Most artists will have experienced that frustrating phenomenon often called “block” when nothing you do seems to be right, and somehow every idea you have just doesn’t seem to be able to become realised. I have been troubled by block for a while now and believe me, it’s certainly no joke. The ideas are rushing round my head simply bursting to get out, but somehow I have been unable to turn what I am thinking about into a physical entity through my hands and the making process. It is most frustrating.
In a matter of just a mere seven weeks I will have to have produced a piece of art which will form part of an exhibition in which I am to take part alongside nine other fellow artists and friends. We all met while studying Fine Art at UCA, Farnham and have exhibited together four times already. While previous exhibitions have been of mixed work, this forthcoming show follows a theme in which each of us purchased an item from a charity shop, these items were then passed round among the group randomly, the idea being that the object should (hopefully) inspire the recipient in some way to create a new piece of work. My own object is an Indian silk painting depicting the lovers Rama and Sita.
The painting itself has some age to it, but is not what could be called precious or of especially high quality. Having said that, the painting has been undertaken competently and with care and in a stylised form, and I can only guess that it was probably painted as a tourist piece.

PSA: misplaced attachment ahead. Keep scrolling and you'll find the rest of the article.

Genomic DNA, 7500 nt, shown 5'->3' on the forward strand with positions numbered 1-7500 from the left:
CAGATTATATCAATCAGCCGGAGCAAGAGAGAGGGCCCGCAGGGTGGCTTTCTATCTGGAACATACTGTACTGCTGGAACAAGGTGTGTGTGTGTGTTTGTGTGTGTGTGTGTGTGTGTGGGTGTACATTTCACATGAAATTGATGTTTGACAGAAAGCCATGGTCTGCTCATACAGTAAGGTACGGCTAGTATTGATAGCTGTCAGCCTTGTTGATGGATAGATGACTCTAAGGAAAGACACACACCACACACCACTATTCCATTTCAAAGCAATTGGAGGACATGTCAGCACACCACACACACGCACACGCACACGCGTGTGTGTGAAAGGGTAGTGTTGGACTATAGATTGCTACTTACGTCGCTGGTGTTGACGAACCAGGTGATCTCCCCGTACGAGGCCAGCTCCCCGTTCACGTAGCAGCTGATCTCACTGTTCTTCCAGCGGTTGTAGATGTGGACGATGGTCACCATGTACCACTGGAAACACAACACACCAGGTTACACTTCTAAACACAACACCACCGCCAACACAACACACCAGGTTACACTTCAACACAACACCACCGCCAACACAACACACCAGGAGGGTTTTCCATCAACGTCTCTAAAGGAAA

Well, a brightly coloured highly decorative image such as this should have been meat and drink to me, sadly not. It took me a while to identify the figures and after several failed attempts on my part I asked my friend who showed it to her mum who knew exactly who they were and also added that theirs is the greatest love story ever told and it can be found in the Bhagavad Gita if I wanted to know more. I must confess that I didn’t look at the Bhagavad Gita, but I did look on the next best thing… the Internet! There are many references and articles available about Rama and Sita and after reading several I came to understand more about their story.
My first idea for a piece of new work was to make a series of Love Tokens and after seeing an article in my local newspaper about embroidered cards sent by women to their menfolk in the trenches in WW1 (these would be embroidered with a motif or slogan and the recipient would then stitch something else into the card before sending it back thus telling their loved ones that they were still alive), I decided that these should be pieces of embroidery, but perhaps machine embroidery as opposed to hand stitching. My first efforts, while receiving positive comments from people who saw them in the making, were not, I felt quite the right thing. Perhaps they were too literal, too obvious, too contrived, too obscure; whatever I just felt I could not continue with them.
Small collection on Love Tokens from World War 1
An alternative version was more densely stitched and without wording, but simply embellished with beading and ribbon.
Somehow these lacy pieces weren’t ‘doing it’ for me. Time to get the thinking cap on again. I began thinking about the subject of the painting again and began to visualise it in a more westernised and modern way. I looked at how other artists had dealt with ideas about True Love and Romance which led to a new piece of work. I had in my head an image of a young couple embracing set in an idealised ‘sylvan glade’ or garden, making reference to pure love and perfection, youth and beauty.